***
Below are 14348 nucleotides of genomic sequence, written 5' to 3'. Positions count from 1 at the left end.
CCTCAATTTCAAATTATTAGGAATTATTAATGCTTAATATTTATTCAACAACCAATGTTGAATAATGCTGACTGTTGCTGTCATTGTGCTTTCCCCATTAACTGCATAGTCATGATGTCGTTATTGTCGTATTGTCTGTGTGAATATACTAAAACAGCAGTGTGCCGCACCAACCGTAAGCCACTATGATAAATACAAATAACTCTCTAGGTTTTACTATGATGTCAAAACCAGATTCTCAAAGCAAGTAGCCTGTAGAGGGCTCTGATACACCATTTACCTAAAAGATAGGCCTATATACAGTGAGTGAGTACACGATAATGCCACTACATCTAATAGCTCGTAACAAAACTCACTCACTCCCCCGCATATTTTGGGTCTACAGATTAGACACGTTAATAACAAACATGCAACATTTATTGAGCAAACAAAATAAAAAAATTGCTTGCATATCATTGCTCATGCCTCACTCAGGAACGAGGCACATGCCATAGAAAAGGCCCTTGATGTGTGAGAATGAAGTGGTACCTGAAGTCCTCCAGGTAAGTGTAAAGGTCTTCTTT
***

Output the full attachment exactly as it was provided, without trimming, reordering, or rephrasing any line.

Below are 14348 nucleotides of genomic sequence, written 5' to 3'. Positions count from 1 at the left end.
CCTCAATTTCAAATTATTAGGAATTATTAATGCTTAATATTTATTCAACAACCAATGTTGAATAATGCTGACTGTTGCTGTCATTGTGCTTTCCCCATTAACTGCATAGTCATGATGTCGTTATTGTCGTATTGTCTGTGTGAATATACTAAAACAGCAGTGTGCCGCACCAACCGTAAGCCACTATGATAAATACAAATAACTCTCTAGGTTTTACTATGATGTCAAAACCAGATTCTCAAAGCAAGTAGCCTGTAGAGGGCTCTGATACACCATTTACCTAAAAGATAGGCCTATATACAGTGAGTGAGTACACGATAATGCCACTACATCTAATAGCTCGTAACAAAACTCACTCACTCCCCCGCATATTTTGGGTCTACAGATTAGACACGTTAATAACAAACATGCAACATTTATTGAGCAAACAAAATAAAAAAATTGCTTGCATATCATTGCTCATGCCTCACTCAGGAACGAGGCACATGCCATAGAAAAGGCCCTTGATGTGTGAGAATGAAGTGGTACCTGAAGTCCTCCAGGTAAGTGTAAAGGTCTTCTTT